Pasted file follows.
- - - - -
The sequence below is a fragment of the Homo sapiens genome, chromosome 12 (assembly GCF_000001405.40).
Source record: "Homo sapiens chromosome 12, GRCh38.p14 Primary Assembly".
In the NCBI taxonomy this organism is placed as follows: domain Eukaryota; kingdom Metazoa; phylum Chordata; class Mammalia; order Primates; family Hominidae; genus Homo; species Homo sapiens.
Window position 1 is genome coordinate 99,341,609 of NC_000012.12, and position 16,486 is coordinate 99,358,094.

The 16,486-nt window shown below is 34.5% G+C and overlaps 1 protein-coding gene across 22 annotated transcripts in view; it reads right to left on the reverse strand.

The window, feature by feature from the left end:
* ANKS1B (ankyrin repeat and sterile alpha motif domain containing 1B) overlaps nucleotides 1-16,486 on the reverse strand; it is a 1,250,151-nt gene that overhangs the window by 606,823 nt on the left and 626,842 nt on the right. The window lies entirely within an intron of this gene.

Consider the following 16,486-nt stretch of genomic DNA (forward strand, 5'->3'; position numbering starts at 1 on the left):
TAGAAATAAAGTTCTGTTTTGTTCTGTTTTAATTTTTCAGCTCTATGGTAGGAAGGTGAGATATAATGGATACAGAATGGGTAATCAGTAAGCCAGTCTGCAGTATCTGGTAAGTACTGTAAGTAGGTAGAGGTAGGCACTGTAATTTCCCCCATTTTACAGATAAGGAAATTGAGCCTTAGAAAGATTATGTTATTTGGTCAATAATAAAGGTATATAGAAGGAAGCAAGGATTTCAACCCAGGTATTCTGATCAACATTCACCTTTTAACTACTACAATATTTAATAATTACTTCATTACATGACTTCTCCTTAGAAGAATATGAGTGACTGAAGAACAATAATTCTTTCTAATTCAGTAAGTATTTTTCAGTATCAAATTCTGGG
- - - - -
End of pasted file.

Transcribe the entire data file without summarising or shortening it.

The sequence below is a fragment of the Homo sapiens genome, chromosome 12 (assembly GCF_000001405.40).
Source record: "Homo sapiens chromosome 12, GRCh38.p14 Primary Assembly".
In the NCBI taxonomy this organism is placed as follows: domain Eukaryota; kingdom Metazoa; phylum Chordata; class Mammalia; order Primates; family Hominidae; genus Homo; species Homo sapiens.
Window position 1 is genome coordinate 99,341,609 of NC_000012.12, and position 16,486 is coordinate 99,358,094.

The 16,486-nt window shown below is 34.5% G+C and overlaps 1 protein-coding gene across 22 annotated transcripts in view; it reads right to left on the reverse strand.

The window, feature by feature from the left end:
* ANKS1B (ankyrin repeat and sterile alpha motif domain containing 1B) overlaps nucleotides 1-16,486 on the reverse strand; it is a 1,250,151-nt gene that overhangs the window by 606,823 nt on the left and 626,842 nt on the right. The window lies entirely within an intron of this gene.

Consider the following 16,486-nt stretch of genomic DNA (forward strand, 5'->3'; position numbering starts at 1 on the left):
TAGAAATAAAGTTCTGTTTTGTTCTGTTTTAATTTTTCAGCTCTATGGTAGGAAGGTGAGATATAATGGATACAGAATGGGTAATCAGTAAGCCAGTCTGCAGTATCTGGTAAGTACTGTAAGTAGGTAGAGGTAGGCACTGTAATTTCCCCCATTTTACAGATAAGGAAATTGAGCCTTAGAAAGATTATGTTATTTGGTCAATAATAAAGGTATATAGAAGGAAGCAAGGATTTCAACCCAGGTATTCTGATCAACATTCACCTTTTAACTACTACAATATTTAATAATTACTTCATTACATGACTTCTCCTTAGAAGAATATGAGTGACTGAAGAACAATAATTCTTTCTAATTCAGTAAGTATTTTTCAGTATCAAATTCTGGG